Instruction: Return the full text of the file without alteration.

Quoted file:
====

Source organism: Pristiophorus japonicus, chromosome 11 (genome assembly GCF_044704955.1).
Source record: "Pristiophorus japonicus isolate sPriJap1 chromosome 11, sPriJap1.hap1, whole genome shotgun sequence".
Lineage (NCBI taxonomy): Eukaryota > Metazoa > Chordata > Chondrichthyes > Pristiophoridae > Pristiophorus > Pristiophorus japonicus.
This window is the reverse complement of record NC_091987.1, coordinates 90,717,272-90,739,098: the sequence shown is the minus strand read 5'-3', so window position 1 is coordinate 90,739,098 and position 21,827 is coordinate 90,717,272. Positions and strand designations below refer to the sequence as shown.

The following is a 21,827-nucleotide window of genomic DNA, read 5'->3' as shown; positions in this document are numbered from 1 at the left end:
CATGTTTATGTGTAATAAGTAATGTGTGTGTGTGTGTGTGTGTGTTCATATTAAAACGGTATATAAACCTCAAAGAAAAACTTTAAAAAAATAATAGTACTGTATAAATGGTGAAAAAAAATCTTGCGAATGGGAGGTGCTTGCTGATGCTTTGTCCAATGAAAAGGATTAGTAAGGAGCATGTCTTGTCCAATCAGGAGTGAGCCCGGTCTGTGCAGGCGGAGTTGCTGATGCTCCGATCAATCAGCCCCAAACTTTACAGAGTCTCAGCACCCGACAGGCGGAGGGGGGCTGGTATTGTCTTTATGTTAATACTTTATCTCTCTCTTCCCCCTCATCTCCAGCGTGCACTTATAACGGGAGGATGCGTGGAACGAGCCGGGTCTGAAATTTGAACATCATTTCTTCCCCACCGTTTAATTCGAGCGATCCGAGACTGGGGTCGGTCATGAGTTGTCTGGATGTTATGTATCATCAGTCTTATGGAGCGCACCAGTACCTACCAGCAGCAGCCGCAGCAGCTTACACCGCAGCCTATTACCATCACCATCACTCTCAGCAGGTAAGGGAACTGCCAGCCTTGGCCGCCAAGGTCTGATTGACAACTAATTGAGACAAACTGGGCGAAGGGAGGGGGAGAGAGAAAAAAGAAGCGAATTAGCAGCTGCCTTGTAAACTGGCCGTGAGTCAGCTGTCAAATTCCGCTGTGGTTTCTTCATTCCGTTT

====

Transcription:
Source organism: Pristiophorus japonicus, chromosome 11 (genome assembly GCF_044704955.1).
Source record: "Pristiophorus japonicus isolate sPriJap1 chromosome 11, sPriJap1.hap1, whole genome shotgun sequence".
Lineage (NCBI taxonomy): Eukaryota > Metazoa > Chordata > Chondrichthyes > Pristiophoridae > Pristiophorus > Pristiophorus japonicus.
This window is the reverse complement of record NC_091987.1, coordinates 90,717,272-90,739,098: the sequence shown is the minus strand read 5'-3', so window position 1 is coordinate 90,739,098 and position 21,827 is coordinate 90,717,272. Positions and strand designations below refer to the sequence as shown.

The following is a 21,827-nucleotide window of genomic DNA, read 5'->3' as shown; positions in this document are numbered from 1 at the left end:
CATGTTTATGTGTAATAAGTAATGTGTGTGTGTGTGTGTGTGTGTTCATATTAAAACGGTATATAAACCTCAAAGAAAAACTTTAAAAAAATAATAGTACTGTATAAATGGTGAAAAAAAATCTTGCGAATGGGAGGTGCTTGCTGATGCTTTGTCCAATGAAAAGGATTAGTAAGGAGCATGTCTTGTCCAATCAGGAGTGAGCCCGGTCTGTGCAGGCGGAGTTGCTGATGCTCCGATCAATCAGCCCCAAACTTTACAGAGTCTCAGCACCCGACAGGCGGAGGGGGGCTGGTATTGTCTTTATGTTAATACTTTATCTCTCTCTTCCCCCTCATCTCCAGCGTGCACTTATAACGGGAGGATGCGTGGAACGAGCCGGGTCTGAAATTTGAACATCATTTCTTCCCCACCGTTTAATTCGAGCGATCCGAGACTGGGGTCGGTCATGAGTTGTCTGGATGTTATGTATCATCAGTCTTATGGAGCGCACCAGTACCTACCAGCAGCAGCCGCAGCAGCTTACACCGCAGCCTATTACCATCACCATCACTCTCAGCAGGTAAGGGAACTGCCAGCCTTGGCCGCCAAGGTCTGATTGACAACTAATTGAGACAAACTGGGCGAAGGGAGGGGGAGAGAGAAAAAAGAAGCGAATTAGCAGCTGCCTTGTAAACTGGCCGTGAGTCAGCTGTCAAATTCCGCTGTGGTTTCTTCATTCCGTTT